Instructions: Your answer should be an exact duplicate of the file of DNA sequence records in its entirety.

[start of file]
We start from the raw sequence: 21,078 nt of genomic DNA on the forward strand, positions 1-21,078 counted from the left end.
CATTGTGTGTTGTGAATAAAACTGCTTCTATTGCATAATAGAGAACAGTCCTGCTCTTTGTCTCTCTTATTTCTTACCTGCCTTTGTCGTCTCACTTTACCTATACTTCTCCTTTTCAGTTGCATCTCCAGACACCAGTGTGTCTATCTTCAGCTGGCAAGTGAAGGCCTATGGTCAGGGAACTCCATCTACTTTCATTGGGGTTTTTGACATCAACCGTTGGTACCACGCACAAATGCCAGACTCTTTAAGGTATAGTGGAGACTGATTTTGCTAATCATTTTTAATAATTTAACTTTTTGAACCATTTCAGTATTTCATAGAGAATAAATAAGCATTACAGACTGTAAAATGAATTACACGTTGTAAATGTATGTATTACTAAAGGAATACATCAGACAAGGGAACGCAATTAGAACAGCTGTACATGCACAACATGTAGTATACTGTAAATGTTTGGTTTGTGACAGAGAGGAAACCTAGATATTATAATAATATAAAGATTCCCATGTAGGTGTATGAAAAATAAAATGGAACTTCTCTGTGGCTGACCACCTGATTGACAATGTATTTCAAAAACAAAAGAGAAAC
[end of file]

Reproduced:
We start from the raw sequence: 21,078 nt of genomic DNA on the forward strand, positions 1-21,078 counted from the left end.
CATTGTGTGTTGTGAATAAAACTGCTTCTATTGCATAATAGAGAACAGTCCTGCTCTTTGTCTCTCTTATTTCTTACCTGCCTTTGTCGTCTCACTTTACCTATACTTCTCCTTTTCAGTTGCATCTCCAGACACCAGTGTGTCTATCTTCAGCTGGCAAGTGAAGGCCTATGGTCAGGGAACTCCATCTACTTTCATTGGGGTTTTTGACATCAACCGTTGGTACCACGCACAAATGCCAGACTCTTTAAGGTATAGTGGAGACTGATTTTGCTAATCATTTTTAATAATTTAACTTTTTGAACCATTTCAGTATTTCATAGAGAATAAATAAGCATTACAGACTGTAAAATGAATTACACGTTGTAAATGTATGTATTACTAAAGGAATACATCAGACAAGGGAACGCAATTAGAACAGCTGTACATGCACAACATGTAGTATACTGTAAATGTTTGGTTTGTGACAGAGAGGAAACCTAGATATTATAATAATATAAAGATTCCCATGTAGGTGTATGAAAAATAAAATGGAACTTCTCTGTGGCTGACCACCTGATTGACAATGTATTTCAAAAACAAAAGAGAAAC